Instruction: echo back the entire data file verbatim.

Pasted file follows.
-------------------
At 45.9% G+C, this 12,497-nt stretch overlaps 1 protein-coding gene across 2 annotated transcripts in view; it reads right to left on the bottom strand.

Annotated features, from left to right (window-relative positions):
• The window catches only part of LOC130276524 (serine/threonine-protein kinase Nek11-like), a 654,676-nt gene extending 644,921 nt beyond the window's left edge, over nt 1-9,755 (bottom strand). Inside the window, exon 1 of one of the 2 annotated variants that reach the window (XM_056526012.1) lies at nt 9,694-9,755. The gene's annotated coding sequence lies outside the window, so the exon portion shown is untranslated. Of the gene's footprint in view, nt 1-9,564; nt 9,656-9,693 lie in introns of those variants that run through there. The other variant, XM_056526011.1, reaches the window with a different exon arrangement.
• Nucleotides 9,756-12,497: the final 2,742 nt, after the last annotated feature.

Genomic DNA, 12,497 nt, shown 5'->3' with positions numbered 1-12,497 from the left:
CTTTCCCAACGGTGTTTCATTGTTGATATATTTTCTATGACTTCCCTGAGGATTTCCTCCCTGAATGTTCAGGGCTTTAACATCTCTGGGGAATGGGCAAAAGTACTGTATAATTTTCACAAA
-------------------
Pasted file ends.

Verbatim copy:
At 45.9% G+C, this 12,497-nt stretch overlaps 1 protein-coding gene across 2 annotated transcripts in view; it reads right to left on the bottom strand.

Annotated features, from left to right (window-relative positions):
• The window catches only part of LOC130276524 (serine/threonine-protein kinase Nek11-like), a 654,676-nt gene extending 644,921 nt beyond the window's left edge, over nt 1-9,755 (bottom strand). Inside the window, exon 1 of one of the 2 annotated variants that reach the window (XM_056526012.1) lies at nt 9,694-9,755. The gene's annotated coding sequence lies outside the window, so the exon portion shown is untranslated. Of the gene's footprint in view, nt 1-9,564; nt 9,656-9,693 lie in introns of those variants that run through there. The other variant, XM_056526011.1, reaches the window with a different exon arrangement.
• Nucleotides 9,756-12,497: the final 2,742 nt, after the last annotated feature.

Genomic DNA, 12,497 nt, shown 5'->3' with positions numbered 1-12,497 from the left:
CTTTCCCAACGGTGTTTCATTGTTGATATATTTTCTATGACTTCCCTGAGGATTTCCTCCCTGAATGTTCAGGGCTTTAACATCTCTGGGGAATGGGCAAAAGTACTGTATAATTTTCACAAA